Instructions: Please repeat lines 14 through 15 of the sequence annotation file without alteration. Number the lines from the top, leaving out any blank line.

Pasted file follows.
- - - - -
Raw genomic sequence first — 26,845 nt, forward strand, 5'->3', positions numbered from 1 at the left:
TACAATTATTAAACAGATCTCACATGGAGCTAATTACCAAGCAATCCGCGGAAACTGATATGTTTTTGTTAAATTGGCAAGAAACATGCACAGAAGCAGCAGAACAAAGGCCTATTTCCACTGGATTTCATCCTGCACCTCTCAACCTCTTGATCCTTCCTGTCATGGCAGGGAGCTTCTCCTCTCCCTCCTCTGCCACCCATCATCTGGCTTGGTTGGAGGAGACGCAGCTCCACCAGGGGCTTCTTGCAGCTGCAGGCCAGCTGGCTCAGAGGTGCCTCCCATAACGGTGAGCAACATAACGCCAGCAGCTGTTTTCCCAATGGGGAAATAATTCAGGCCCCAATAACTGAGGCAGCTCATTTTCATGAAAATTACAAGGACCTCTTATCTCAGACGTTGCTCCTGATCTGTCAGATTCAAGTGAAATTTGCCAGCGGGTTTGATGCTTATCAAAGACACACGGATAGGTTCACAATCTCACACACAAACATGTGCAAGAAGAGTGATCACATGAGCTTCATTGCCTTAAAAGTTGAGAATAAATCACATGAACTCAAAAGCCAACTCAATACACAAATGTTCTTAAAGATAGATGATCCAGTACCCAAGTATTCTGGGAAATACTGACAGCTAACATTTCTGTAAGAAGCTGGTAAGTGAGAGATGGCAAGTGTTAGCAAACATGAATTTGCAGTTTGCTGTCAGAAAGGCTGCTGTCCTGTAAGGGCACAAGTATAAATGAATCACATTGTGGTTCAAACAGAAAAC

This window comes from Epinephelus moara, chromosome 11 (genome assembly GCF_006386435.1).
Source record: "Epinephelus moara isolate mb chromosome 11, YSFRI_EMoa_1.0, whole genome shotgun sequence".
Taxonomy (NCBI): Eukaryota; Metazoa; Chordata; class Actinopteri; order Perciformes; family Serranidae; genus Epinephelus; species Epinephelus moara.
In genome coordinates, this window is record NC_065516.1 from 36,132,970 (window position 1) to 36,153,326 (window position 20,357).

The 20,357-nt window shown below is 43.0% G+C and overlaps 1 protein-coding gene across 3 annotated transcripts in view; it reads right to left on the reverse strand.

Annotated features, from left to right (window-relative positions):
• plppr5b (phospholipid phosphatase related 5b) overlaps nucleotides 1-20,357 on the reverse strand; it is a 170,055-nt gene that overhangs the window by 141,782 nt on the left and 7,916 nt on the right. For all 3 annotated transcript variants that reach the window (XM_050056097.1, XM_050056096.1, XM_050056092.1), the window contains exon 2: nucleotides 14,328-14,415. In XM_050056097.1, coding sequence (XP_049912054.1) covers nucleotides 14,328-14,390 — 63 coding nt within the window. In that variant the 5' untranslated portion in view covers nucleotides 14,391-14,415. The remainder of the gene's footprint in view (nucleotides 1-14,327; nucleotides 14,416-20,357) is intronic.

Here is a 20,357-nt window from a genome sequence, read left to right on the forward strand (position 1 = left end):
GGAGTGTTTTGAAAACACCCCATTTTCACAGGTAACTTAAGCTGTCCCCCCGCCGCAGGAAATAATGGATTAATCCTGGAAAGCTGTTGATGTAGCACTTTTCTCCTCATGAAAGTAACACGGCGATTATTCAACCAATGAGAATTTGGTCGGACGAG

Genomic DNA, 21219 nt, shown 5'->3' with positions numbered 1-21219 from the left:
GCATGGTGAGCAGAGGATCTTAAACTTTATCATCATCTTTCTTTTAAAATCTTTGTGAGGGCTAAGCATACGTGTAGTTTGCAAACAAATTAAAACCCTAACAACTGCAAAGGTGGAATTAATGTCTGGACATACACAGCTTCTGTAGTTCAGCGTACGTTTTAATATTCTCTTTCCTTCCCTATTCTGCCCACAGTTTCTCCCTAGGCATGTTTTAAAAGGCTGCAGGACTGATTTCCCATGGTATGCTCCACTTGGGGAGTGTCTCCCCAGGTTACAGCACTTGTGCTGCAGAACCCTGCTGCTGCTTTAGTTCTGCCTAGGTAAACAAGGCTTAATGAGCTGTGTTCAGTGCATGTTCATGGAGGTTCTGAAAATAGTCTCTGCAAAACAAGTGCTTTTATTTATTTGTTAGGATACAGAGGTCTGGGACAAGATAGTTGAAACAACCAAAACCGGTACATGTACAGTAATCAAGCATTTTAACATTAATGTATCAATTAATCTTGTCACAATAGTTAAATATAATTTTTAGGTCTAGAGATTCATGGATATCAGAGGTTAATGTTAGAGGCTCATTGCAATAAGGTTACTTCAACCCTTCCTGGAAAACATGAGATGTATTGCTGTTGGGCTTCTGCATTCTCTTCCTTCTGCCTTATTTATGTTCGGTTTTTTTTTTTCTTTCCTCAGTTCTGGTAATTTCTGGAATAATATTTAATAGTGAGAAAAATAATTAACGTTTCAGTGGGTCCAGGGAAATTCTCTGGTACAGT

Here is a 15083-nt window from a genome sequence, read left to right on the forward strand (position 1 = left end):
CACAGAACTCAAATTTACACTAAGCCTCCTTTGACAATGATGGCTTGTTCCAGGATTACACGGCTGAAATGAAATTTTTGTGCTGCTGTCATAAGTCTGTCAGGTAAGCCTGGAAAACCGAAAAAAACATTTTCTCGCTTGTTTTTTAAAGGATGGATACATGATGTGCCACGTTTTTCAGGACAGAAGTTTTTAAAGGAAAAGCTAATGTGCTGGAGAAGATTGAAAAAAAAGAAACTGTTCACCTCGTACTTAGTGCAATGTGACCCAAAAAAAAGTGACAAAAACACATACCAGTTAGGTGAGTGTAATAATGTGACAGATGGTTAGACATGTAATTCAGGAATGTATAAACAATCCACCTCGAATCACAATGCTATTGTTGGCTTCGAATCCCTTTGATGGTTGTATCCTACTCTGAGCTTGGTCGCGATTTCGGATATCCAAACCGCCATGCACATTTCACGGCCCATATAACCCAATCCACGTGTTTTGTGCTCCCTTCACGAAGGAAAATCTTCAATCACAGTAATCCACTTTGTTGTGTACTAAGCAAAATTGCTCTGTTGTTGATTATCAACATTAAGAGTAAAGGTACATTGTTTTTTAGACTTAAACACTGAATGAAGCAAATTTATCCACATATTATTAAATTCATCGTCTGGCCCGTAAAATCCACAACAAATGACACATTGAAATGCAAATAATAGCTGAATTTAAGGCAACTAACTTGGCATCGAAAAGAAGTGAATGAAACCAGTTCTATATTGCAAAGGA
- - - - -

Here is a 15083-nt window from a genome sequence, read left to right on the forward strand (position 1 = left end):
CACAGAACTCAAATTTACACTAAGCCTCCTTTGACAATGATGGCTTGTTCCAGGATTACACGGCTGAAATGAAATTTTTGTGCTGCTGTCATAAGTCTGTCAGGTAAGCCTGGAAAACCGAAAAAAACATTTTCTCGCTTGTTTTTTAAAGGATGGATACATGATGTGCCACGTTTTTCAGGACAGAAGTTTTTAAAGGAAAAGCTAATGTGCTGGAGAAGATTGAAAAAAAAGAAACTGTTCACCTCGTACTTAGTGCAATGTGACCCAAAAAAAAGTGACAAAAACACATACCAGTTAGGTGAGTGTAATAATGTGACAGATGGTTAGACATGTAATTCAGGAATGTATAAACAATCCACCTCGAATCACAATGCTATTGTTGGCTTCGAATCCCTTTGATGGTTGTATCCTACTCTGAGCTTGGTCGCGATTTCGGATATCCAAACCGCCATGCACATTTCACGGCCCATATAACCCAATCCACGTGTTTTGTGCTCCCTTCACGAAGGAAAATCTTCAATCACAGTAATCCACTTTGTTGTGTACTAAGCAAAATTGCTCTGTTGTTGATTATCAACATTAAGAGTAAAGGTACATTGTTTTTTAGACTTAAACACTGAATGAAGCAAATTTATCCACATATTATTAAATTCATCGTCTGGCCCGTAAAATCCACAACAAATGACACATTGAAATGCAAATAATAGCTGAATTTAAGGCAACTAACTTGGCATCGAAAAGAAGTGAATGAAACCAGTTCTATATTGCAAAGGA